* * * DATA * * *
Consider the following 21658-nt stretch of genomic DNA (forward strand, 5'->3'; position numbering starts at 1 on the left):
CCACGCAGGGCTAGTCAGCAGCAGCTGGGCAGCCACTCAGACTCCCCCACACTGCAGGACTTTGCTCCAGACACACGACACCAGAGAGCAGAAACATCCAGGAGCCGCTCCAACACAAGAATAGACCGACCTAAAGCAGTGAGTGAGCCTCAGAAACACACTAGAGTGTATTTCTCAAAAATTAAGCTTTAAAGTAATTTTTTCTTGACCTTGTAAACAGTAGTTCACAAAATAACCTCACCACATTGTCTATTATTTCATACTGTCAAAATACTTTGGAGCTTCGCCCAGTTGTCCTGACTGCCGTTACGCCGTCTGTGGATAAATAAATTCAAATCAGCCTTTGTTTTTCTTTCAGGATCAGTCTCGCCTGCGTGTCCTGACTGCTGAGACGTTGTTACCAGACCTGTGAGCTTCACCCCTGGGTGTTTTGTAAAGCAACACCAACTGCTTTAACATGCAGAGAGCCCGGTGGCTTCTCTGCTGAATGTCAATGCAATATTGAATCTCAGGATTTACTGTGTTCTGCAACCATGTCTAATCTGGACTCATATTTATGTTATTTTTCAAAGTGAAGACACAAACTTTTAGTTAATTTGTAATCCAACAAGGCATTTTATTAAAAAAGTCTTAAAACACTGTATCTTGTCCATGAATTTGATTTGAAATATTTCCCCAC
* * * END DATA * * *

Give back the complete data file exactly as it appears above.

Consider the following 21658-nt stretch of genomic DNA (forward strand, 5'->3'; position numbering starts at 1 on the left):
CCACGCAGGGCTAGTCAGCAGCAGCTGGGCAGCCACTCAGACTCCCCCACACTGCAGGACTTTGCTCCAGACACACGACACCAGAGAGCAGAAACATCCAGGAGCCGCTCCAACACAAGAATAGACCGACCTAAAGCAGTGAGTGAGCCTCAGAAACACACTAGAGTGTATTTCTCAAAAATTAAGCTTTAAAGTAATTTTTTCTTGACCTTGTAAACAGTAGTTCACAAAATAACCTCACCACATTGTCTATTATTTCATACTGTCAAAATACTTTGGAGCTTCGCCCAGTTGTCCTGACTGCCGTTACGCCGTCTGTGGATAAATAAATTCAAATCAGCCTTTGTTTTTCTTTCAGGATCAGTCTCGCCTGCGTGTCCTGACTGCTGAGACGTTGTTACCAGACCTGTGAGCTTCACCCCTGGGTGTTTTGTAAAGCAACACCAACTGCTTTAACATGCAGAGAGCCCGGTGGCTTCTCTGCTGAATGTCAATGCAATATTGAATCTCAGGATTTACTGTGTTCTGCAACCATGTCTAATCTGGACTCATATTTATGTTATTTTTCAAAGTGAAGACACAAACTTTTAGTTAATTTGTAATCCAACAAGGCATTTTATTAAAAAAGTCTTAAAACACTGTATCTTGTCCATGAATTTGATTTGAAATATTTCCCCAC